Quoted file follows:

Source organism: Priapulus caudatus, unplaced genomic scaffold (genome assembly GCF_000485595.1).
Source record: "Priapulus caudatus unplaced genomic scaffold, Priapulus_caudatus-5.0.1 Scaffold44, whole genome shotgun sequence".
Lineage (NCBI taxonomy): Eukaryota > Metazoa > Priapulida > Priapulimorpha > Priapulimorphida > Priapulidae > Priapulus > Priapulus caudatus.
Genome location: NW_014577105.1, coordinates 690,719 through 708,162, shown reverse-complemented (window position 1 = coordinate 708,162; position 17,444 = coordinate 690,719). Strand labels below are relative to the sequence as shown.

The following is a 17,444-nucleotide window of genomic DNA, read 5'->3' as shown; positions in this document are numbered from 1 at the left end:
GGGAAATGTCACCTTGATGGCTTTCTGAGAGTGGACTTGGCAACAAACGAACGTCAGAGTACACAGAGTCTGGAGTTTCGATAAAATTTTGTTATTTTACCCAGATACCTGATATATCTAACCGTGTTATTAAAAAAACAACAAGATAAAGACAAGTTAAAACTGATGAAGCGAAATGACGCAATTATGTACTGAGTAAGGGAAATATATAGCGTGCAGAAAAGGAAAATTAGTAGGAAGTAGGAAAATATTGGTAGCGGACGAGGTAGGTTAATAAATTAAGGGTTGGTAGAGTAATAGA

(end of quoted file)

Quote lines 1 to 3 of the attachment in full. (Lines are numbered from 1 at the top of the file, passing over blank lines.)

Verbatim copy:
Source organism: Priapulus caudatus, unplaced genomic scaffold (genome assembly GCF_000485595.1).
Source record: "Priapulus caudatus unplaced genomic scaffold, Priapulus_caudatus-5.0.1 Scaffold44, whole genome shotgun sequence".
Lineage (NCBI taxonomy): Eukaryota > Metazoa > Priapulida > Priapulimorpha > Priapulimorphida > Priapulidae > Priapulus > Priapulus caudatus.